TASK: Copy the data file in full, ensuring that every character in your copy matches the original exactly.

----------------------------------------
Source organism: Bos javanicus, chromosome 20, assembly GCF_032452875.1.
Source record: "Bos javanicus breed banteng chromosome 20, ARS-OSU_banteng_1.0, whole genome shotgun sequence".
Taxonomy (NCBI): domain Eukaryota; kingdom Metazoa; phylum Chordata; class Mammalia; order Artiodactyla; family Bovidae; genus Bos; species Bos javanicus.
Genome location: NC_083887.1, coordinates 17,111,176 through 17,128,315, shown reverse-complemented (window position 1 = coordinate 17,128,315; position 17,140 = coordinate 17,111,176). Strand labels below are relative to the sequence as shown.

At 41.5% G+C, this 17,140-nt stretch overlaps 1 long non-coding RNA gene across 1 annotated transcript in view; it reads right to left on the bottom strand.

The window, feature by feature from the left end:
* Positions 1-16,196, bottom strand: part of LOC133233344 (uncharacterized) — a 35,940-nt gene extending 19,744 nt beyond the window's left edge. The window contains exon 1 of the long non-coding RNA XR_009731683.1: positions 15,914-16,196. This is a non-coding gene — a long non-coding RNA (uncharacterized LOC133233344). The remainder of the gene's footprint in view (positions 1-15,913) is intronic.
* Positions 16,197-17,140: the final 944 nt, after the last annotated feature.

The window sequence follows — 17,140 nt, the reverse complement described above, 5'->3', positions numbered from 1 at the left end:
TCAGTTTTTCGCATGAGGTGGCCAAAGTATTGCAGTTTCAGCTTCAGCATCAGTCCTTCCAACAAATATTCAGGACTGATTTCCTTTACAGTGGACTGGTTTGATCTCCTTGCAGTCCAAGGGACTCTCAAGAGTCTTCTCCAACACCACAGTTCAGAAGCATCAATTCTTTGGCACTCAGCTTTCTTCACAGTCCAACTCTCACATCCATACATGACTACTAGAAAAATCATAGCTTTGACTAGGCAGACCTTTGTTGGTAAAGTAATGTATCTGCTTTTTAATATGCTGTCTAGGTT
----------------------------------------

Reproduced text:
Source organism: Bos javanicus, chromosome 20, assembly GCF_032452875.1.
Source record: "Bos javanicus breed banteng chromosome 20, ARS-OSU_banteng_1.0, whole genome shotgun sequence".
Taxonomy (NCBI): domain Eukaryota; kingdom Metazoa; phylum Chordata; class Mammalia; order Artiodactyla; family Bovidae; genus Bos; species Bos javanicus.
Genome location: NC_083887.1, coordinates 17,111,176 through 17,128,315, shown reverse-complemented (window position 1 = coordinate 17,128,315; position 17,140 = coordinate 17,111,176). Strand labels below are relative to the sequence as shown.

At 41.5% G+C, this 17,140-nt stretch overlaps 1 long non-coding RNA gene across 1 annotated transcript in view; it reads right to left on the bottom strand.

The window, feature by feature from the left end:
* Positions 1-16,196, bottom strand: part of LOC133233344 (uncharacterized) — a 35,940-nt gene extending 19,744 nt beyond the window's left edge. The window contains exon 1 of the long non-coding RNA XR_009731683.1: positions 15,914-16,196. This is a non-coding gene — a long non-coding RNA (uncharacterized LOC133233344). The remainder of the gene's footprint in view (positions 1-15,913) is intronic.
* Positions 16,197-17,140: the final 944 nt, after the last annotated feature.

The window sequence follows — 17,140 nt, the reverse complement described above, 5'->3', positions numbered from 1 at the left end:
TCAGTTTTTCGCATGAGGTGGCCAAAGTATTGCAGTTTCAGCTTCAGCATCAGTCCTTCCAACAAATATTCAGGACTGATTTCCTTTACAGTGGACTGGTTTGATCTCCTTGCAGTCCAAGGGACTCTCAAGAGTCTTCTCCAACACCACAGTTCAGAAGCATCAATTCTTTGGCACTCAGCTTTCTTCACAGTCCAACTCTCACATCCATACATGACTACTAGAAAAATCATAGCTTTGACTAGGCAGACCTTTGTTGGTAAAGTAATGTATCTGCTTTTTAATATGCTGTCTAGGTT